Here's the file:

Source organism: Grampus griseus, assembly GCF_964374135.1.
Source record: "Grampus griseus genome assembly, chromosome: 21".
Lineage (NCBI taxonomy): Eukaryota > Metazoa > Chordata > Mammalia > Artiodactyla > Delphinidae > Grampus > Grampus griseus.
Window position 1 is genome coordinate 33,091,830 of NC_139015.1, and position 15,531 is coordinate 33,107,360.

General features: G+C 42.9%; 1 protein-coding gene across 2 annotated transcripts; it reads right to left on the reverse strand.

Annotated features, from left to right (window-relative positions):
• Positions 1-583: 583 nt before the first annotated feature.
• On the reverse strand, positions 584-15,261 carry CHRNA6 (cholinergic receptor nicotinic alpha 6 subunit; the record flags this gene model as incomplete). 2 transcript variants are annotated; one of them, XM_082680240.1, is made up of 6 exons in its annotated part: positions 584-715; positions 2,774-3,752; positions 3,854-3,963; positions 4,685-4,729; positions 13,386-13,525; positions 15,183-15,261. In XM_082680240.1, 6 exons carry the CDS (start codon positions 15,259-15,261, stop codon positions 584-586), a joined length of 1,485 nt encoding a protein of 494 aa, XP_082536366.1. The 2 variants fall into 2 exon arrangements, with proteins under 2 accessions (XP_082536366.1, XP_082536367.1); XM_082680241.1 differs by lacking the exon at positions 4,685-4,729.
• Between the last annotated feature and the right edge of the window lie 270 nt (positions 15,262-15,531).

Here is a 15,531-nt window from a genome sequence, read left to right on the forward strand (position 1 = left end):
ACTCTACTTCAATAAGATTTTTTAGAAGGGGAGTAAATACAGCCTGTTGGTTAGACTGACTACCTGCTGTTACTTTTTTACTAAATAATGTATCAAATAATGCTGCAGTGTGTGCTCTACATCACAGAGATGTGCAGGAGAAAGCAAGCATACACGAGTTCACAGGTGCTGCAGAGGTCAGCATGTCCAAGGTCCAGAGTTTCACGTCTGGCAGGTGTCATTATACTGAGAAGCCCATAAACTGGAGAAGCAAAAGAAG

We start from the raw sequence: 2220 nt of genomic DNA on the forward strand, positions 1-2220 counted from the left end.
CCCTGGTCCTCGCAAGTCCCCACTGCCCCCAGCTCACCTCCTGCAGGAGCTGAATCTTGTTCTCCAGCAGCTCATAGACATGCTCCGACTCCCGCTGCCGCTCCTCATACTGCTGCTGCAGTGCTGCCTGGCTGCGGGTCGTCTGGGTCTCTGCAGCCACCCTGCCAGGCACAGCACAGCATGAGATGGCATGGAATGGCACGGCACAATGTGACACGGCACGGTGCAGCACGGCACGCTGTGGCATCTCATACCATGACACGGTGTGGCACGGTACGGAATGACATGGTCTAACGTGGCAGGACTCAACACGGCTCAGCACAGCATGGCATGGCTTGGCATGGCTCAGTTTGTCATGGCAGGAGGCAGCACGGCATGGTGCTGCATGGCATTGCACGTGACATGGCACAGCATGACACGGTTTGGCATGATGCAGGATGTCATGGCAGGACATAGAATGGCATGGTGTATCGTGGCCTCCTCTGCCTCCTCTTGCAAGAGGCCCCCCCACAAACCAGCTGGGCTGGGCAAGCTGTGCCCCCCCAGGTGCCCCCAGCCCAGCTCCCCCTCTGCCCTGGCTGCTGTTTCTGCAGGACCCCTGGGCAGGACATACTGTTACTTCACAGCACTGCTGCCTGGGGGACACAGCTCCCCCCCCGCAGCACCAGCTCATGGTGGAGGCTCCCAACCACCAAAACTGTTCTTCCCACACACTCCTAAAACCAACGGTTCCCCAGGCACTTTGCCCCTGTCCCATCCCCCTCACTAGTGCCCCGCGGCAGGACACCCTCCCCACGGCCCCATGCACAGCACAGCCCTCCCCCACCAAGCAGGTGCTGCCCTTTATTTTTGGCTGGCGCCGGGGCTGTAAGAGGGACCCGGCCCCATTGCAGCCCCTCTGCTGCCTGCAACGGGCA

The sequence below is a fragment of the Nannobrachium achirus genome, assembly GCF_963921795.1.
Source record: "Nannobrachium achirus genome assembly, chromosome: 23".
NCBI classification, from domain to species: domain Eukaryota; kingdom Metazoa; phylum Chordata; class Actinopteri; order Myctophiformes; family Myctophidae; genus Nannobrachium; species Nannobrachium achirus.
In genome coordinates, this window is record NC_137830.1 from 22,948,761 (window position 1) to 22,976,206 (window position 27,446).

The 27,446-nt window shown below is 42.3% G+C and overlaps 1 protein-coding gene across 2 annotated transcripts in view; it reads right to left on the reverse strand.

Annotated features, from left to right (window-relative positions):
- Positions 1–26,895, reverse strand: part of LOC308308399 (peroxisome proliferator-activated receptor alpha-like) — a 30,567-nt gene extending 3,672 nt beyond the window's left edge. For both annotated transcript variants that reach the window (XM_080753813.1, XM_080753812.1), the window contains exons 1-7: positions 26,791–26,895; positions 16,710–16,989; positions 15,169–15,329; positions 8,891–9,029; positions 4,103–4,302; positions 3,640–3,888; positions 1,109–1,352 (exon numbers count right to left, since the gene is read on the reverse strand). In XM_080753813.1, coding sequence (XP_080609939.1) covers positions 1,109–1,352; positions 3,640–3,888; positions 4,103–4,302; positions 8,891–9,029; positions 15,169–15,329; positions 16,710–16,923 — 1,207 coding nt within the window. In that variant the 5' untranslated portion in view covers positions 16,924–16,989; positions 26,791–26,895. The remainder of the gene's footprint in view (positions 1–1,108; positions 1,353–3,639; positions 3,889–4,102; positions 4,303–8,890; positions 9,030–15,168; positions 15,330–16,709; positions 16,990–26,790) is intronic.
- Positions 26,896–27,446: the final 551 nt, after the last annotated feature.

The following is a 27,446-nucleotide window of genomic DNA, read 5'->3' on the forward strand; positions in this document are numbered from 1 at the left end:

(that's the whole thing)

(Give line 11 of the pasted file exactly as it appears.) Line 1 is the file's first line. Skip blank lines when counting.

ACTCTACTTCAATAAGATTTTTTAGAAGGGGAGTAAATACAGCCTGTTGGTTAGACTGACTACCTGCTGTTACTTTTTTACTAAATAATGTATCAAATAATGCTGCAGTGTGTGCTCTACATCACAGAGATGTGCAGGAGAAAGCAAGCATACACGAGTTCACAGGTGCTGCAGAGGTCAGCATGTCCAAGGTCCAGAGTTTCACGTCTGGCAGGTGTCATTATACTGAGAAGCCCATAAACTGGAGAAGCAAAAGAAG